Two years later Hughes Aircraft developed Syncom 3, a communications satellite. A couple more years and Hughes placed the Intelsat 1 communications satellite in orbit. The commercial space industry didn’t develop over night, but NASA ingenuity was shared and as private companies were tutored in the necessary skill set, they grew stronger and were eventually able to offer and purchase space launches, thus beginning the period of private spaceflight. While the Communications Satellite Act of 1962 opened up the skies to the satellites, the launches remained for a time on government vehicles. It wasn’t until the mid-1980s that the private sector spread its wings and took on unmanned launches.
Now this commercialization has grown even more as private interests toward reach the sky, other planets and to extend our growth beyond Earth. Again NASA is there. There to help with sponsorship though a series of programs to help along and encourage private companies. Thanks to this not only is the technology moving forward (Consider SpaceX and their re-usable rockets), different methods explored (Virgin Galactic and their feathered wings), but also methods of habitable stations are planned (Bigelow Aerospace). Basically space and America have become synonymous.
Next slated in the commercialization of near earth space, Orbital Sciences. As many barriers of been brought down between the corporations, NASA and space by companies such as SpaceX, the launch of the Antares rocket later this month now seems as if no big deal. Au contraire; it is a test or practice run of the entire process. A two stage rocket, the Antares will carry its make believe load (mimicking its load for later this year). A curious other passenger is the satellites that NASA has strapped on board – three satellites born of many similar pieces to that of a smartphone, engineers are testing them in a two week flight to test battery life and temperature.
As the commercialization aspect of NASA’s venture with several space companies continues to expand, Wallops Island, just south of the Maryland and Virginia border, expands its launching format from a history of 21 satellite launches as well as a training site for crews from other countries to learn the satellite launch business. Space is becoming a big business with privately funded launches for commercial lifters (such as Scout and Conestoga) having been negotiated.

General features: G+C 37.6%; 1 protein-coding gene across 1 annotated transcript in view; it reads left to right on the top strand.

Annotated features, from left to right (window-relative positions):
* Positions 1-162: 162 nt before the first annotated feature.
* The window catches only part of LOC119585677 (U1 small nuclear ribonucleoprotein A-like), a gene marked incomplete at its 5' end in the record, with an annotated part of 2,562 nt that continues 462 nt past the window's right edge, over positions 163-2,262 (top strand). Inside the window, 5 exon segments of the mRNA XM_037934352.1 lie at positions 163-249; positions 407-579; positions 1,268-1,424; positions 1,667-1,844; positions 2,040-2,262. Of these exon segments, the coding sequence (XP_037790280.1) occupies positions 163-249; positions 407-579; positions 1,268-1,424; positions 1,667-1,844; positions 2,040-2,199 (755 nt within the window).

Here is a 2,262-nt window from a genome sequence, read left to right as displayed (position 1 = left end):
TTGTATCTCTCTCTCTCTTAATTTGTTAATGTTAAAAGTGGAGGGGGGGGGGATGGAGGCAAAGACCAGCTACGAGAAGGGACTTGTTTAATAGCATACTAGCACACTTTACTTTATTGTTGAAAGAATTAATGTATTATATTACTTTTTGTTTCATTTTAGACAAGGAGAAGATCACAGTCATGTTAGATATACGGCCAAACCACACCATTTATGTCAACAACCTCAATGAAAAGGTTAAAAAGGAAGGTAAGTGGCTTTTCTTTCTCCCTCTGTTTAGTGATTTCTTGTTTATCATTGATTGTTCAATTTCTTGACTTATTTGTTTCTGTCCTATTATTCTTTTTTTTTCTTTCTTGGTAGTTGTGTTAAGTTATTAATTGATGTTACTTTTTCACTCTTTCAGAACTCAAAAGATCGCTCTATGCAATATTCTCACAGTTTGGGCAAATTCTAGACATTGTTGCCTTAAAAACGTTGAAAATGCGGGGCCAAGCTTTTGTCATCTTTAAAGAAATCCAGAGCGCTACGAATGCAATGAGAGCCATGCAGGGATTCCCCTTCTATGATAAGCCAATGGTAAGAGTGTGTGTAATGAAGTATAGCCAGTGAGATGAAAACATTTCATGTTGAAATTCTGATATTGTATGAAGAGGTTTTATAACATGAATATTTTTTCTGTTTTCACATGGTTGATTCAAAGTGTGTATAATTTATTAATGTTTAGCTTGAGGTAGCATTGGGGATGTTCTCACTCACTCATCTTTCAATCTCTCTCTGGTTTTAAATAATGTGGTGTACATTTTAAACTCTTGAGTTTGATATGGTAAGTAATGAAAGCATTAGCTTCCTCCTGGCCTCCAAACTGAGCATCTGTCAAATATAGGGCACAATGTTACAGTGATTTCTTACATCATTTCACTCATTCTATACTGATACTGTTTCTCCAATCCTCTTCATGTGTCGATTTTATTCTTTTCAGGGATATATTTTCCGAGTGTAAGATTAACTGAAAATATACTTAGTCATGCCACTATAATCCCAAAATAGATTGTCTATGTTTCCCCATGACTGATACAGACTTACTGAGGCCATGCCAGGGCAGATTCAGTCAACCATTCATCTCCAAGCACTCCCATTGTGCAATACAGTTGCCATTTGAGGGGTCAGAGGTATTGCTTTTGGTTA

The Big Business That is Space
There are many areas in which different nations excel and it has isn’t many in which the US can claim a coveted top spot. According to the Times and a graphic the spelled out where America stood in 2013, things do not look good. With our president and our congress at odds that seem to contradict progress, things have been looking dim- BUT THE US IS STILL NO# ONE IN SPACE TECHNOLOGY – and now with the commercialization effort we are seeing the number of American Companies that have the right stuff! From Bigelow Aerospace to SpaceX to DSI (Deep Space Industries) or Space Resources and their bold plan to mine an asteroid, there is no shortage of future jobs.
NASA has been there right from the start helping to push our companies along. AND the technologies that they bring are not just related to space alone but also technologies that can be specifically used here in earth or offer cross over technologies. People tend to forget all we have in NASA, and also tend to be short sighted in where we will be without them. From protecting us from future threat from meteors to exoskeleton suits that allow paraplegics’ to walk (okay, and astronauts to exercise in space); it is time we realized that NASA Builds America